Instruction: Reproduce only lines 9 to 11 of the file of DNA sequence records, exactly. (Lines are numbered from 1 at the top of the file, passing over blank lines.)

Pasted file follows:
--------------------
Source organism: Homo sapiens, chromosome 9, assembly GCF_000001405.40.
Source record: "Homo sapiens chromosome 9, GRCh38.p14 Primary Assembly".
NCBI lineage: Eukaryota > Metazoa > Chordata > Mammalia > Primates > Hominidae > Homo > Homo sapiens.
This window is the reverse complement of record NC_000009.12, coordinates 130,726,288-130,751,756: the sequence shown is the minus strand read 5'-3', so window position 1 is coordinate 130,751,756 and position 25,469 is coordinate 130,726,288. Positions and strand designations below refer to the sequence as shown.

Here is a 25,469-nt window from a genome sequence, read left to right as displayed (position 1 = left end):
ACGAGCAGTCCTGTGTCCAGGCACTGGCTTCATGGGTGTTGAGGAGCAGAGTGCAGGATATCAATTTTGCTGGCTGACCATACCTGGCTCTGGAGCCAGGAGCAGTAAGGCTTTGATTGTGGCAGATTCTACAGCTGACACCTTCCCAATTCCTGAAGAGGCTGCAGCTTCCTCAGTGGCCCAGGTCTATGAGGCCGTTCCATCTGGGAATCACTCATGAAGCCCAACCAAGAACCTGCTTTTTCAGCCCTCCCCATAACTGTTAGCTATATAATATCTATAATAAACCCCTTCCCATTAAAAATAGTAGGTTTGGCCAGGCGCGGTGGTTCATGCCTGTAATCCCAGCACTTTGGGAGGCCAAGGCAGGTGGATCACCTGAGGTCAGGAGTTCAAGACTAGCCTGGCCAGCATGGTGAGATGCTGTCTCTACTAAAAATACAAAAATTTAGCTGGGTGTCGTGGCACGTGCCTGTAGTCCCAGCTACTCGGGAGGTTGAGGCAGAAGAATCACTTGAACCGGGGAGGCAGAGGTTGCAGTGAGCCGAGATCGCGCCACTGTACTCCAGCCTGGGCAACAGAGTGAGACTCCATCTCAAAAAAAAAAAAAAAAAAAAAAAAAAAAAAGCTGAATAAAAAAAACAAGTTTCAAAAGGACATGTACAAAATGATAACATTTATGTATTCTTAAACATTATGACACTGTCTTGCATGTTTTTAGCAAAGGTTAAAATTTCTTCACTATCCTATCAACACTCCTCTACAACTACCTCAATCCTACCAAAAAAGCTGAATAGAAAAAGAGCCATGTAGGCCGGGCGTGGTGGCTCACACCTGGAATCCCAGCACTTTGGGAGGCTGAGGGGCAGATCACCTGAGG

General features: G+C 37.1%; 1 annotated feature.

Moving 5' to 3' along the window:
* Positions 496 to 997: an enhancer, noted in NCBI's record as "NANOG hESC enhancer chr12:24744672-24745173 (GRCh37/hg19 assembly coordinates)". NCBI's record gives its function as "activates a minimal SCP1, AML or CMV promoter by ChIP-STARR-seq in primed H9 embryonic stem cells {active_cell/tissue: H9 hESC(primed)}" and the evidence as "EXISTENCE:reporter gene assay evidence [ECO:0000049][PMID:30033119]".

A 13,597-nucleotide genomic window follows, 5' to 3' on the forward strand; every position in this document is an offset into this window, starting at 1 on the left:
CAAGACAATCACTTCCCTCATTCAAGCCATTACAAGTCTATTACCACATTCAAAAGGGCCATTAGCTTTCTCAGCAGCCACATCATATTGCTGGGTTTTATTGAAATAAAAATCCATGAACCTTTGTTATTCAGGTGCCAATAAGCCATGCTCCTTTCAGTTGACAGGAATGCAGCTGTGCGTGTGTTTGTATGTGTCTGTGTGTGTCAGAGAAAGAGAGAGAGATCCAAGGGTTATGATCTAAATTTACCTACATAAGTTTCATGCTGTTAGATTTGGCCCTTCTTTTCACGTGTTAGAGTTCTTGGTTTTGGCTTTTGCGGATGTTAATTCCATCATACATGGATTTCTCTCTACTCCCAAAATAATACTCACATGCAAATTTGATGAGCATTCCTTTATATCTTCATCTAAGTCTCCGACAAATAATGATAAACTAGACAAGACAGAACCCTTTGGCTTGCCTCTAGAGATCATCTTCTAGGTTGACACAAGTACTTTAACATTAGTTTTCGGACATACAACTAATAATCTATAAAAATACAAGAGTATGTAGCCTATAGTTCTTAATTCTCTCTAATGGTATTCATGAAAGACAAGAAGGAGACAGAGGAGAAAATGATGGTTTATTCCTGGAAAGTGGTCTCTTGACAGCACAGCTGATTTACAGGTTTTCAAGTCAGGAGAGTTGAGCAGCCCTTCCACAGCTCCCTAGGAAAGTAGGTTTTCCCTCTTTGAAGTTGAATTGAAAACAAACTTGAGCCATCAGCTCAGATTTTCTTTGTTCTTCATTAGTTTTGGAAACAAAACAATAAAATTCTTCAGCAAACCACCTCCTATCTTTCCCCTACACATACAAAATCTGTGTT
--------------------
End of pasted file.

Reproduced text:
* Positions 496 to 997: an enhancer, noted in NCBI's record as "NANOG hESC enhancer chr12:24744672-24745173 (GRCh37/hg19 assembly coordinates)". NCBI's record gives its function as "activates a minimal SCP1, AML or CMV promoter by ChIP-STARR-seq in primed H9 embryonic stem cells {active_cell/tissue: H9 hESC(primed)}" and the evidence as "EXISTENCE:reporter gene assay evidence [ECO:0000049][PMID:30033119]".

A 13,597-nucleotide genomic window follows, 5' to 3' on the forward strand; every position in this document is an offset into this window, starting at 1 on the left:
CAAGACAATCACTTCCCTCATTCAAGCCATTACAAGTCTATTACCACATTCAAAAGGGCCATTAGCTTTCTCAGCAGCCACATCATATTGCTGGGTTTTATTGAAATAAAAATCCATGAACCTTTGTTATTCAGGTGCCAATAAGCCATGCTCCTTTCAGTTGACAGGAATGCAGCTGTGCGTGTGTTTGTATGTGTCTGTGTGTGTCAGAGAAAGAGAGAGAGATCCAAGGGTTATGATCTAAATTTACCTACATAAGTTTCATGCTGTTAGATTTGGCCCTTCTTTTCACGTGTTAGAGTTCTTGGTTTTGGCTTTTGCGGATGTTAATTCCATCATACATGGATTTCTCTCTACTCCCAAAATAATACTCACATGCAAATTTGATGAGCATTCCTTTATATCTTCATCTAAGTCTCCGACAAATAATGATAAACTAGACAAGACAGAACCCTTTGGCTTGCCTCTAGAGATCATCTTCTAGGTTGACACAAGTACTTTAACATTAGTTTTCGGACATACAACTAATAATCTATAAAAATACAAGAGTATGTAGCCTATAGTTCTTAATTCTCTCTAATGGTATTCATGAAAGACAAGAAGGAGACAGAGGAGAAAATGATGGTTTATTCCTGGAAAGTGGTCTCTTGACAGCACAGCTGATTTACAGGTTTTCAAGTCAGGAGAGTTGAGCAGCCCTTCCACAGCTCCCTAGGAAAGTAGGTTTTCCCTCTTTGAAGTTGAATTGAAAACAAACTTGAGCCATCAGCTCAGATTTTCTTTGTTCTTCATTAGTTTTGGAAACAAAACAATAAAATTCTTCAGCAAACCACCTCCTATCTTTCCCCTACACATACAAAATCTGTGTT